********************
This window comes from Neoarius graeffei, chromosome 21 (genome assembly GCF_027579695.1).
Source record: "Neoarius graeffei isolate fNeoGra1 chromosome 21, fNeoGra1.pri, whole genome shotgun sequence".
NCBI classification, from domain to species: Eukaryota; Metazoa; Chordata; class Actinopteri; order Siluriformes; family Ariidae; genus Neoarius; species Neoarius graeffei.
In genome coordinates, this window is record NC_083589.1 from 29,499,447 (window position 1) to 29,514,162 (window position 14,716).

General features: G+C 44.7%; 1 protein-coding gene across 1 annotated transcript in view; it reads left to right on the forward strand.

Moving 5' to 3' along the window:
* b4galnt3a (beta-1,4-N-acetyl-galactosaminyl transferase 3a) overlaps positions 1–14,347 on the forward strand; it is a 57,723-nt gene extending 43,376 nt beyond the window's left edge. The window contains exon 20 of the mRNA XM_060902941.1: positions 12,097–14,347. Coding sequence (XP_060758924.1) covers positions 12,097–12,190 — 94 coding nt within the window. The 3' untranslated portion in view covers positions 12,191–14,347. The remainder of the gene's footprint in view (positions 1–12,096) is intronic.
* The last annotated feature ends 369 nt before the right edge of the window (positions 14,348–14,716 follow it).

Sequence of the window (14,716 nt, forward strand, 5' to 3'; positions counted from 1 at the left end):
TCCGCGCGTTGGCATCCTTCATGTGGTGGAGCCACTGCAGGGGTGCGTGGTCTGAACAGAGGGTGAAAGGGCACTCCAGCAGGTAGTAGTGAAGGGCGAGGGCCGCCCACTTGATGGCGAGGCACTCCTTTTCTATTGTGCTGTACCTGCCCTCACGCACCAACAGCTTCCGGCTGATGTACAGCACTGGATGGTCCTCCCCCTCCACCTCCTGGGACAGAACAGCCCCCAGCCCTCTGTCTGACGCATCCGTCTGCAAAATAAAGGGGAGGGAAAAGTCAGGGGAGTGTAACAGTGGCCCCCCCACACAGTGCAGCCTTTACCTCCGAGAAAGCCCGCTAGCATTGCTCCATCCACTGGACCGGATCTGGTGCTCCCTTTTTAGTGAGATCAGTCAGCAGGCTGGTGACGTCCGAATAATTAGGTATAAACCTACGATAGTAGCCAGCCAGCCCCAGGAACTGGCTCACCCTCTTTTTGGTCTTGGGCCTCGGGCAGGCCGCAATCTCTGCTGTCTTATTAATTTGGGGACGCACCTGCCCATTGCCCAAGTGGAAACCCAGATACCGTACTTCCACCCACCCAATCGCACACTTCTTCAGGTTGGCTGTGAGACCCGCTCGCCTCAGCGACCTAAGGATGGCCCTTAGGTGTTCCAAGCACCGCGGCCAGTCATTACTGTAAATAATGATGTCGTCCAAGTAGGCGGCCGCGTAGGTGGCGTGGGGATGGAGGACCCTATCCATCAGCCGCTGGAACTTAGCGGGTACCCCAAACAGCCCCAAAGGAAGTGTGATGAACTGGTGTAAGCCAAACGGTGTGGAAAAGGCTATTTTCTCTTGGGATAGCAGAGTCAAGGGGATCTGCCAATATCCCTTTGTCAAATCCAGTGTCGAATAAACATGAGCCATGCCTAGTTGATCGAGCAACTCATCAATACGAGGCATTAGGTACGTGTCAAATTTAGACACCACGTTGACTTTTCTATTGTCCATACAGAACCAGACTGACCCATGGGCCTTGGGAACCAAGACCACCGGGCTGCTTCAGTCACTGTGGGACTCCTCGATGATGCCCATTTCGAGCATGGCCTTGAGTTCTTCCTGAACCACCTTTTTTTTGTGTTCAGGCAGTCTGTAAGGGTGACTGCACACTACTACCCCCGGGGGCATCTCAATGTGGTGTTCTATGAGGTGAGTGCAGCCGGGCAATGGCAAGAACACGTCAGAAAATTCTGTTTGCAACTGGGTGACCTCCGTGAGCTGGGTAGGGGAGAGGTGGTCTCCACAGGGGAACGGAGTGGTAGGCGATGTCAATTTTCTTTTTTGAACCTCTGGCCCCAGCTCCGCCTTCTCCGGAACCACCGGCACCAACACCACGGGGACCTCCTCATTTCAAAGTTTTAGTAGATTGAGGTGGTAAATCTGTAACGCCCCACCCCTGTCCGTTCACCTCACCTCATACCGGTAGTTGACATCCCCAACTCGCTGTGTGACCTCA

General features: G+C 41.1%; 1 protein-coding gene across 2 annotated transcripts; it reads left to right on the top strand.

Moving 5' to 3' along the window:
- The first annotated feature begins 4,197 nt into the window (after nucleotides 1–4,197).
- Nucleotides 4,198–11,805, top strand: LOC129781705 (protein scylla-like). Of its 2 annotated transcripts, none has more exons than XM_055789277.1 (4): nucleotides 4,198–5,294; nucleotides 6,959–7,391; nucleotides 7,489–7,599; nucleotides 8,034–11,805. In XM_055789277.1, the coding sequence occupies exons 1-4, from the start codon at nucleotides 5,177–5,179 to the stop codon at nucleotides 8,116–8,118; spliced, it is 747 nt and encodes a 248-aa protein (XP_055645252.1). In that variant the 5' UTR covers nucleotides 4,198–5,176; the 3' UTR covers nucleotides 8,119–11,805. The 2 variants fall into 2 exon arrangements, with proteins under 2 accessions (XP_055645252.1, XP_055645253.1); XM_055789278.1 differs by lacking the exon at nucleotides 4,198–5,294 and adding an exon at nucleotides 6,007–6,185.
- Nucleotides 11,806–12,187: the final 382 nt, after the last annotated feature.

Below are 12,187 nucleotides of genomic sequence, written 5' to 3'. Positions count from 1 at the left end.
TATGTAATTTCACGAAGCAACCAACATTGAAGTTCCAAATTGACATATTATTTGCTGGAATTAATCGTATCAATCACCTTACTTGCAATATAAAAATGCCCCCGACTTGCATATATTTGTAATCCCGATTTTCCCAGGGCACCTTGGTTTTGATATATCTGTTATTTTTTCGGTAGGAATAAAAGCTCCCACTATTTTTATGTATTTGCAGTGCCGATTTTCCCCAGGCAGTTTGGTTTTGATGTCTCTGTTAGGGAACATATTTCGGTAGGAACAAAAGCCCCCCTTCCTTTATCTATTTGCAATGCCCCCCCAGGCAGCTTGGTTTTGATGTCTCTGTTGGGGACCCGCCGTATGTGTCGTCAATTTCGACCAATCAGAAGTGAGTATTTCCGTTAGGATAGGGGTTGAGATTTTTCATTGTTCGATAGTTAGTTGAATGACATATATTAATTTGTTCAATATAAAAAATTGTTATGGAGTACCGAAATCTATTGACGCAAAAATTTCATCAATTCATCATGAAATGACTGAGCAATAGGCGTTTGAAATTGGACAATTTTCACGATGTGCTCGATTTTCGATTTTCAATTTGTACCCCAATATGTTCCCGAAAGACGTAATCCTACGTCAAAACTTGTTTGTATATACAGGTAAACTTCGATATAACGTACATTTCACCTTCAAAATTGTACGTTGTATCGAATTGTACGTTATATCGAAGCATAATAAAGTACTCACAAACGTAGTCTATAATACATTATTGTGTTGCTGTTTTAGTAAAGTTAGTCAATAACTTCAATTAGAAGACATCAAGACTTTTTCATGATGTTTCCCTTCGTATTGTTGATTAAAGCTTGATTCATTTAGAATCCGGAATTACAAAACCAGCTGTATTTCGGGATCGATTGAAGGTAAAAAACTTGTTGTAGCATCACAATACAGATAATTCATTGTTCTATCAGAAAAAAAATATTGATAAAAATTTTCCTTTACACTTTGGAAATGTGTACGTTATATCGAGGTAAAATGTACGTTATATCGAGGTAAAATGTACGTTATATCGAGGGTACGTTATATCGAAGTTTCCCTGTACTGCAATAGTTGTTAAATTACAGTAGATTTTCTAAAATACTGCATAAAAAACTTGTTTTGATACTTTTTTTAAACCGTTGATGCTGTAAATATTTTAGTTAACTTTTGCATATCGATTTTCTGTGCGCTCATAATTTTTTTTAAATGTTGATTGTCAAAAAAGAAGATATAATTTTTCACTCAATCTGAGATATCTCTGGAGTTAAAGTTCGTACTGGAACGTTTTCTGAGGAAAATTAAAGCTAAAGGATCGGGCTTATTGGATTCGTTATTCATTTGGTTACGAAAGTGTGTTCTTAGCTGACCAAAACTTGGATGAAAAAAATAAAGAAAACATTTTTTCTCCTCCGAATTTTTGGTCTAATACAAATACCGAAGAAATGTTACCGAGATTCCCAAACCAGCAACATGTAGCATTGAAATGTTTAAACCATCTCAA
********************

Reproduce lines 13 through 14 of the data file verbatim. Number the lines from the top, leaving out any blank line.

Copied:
- The first annotated feature begins 4,197 nt into the window (after nucleotides 1–4,197).
- Nucleotides 4,198–11,805, top strand: LOC129781705 (protein scylla-like). Of its 2 annotated transcripts, none has more exons than XM_055789277.1 (4): nucleotides 4,198–5,294; nucleotides 6,959–7,391; nucleotides 7,489–7,599; nucleotides 8,034–11,805. In XM_055789277.1, the coding sequence occupies exons 1-4, from the start codon at nucleotides 5,177–5,179 to the stop codon at nucleotides 8,116–8,118; spliced, it is 747 nt and encodes a 248-aa protein (XP_055645252.1). In that variant the 5' UTR covers nucleotides 4,198–5,176; the 3' UTR covers nucleotides 8,119–11,805. The 2 variants fall into 2 exon arrangements, with proteins under 2 accessions (XP_055645252.1, XP_055645253.1); XM_055789278.1 differs by lacking the exon at nucleotides 4,198–5,294 and adding an exon at nucleotides 6,007–6,185.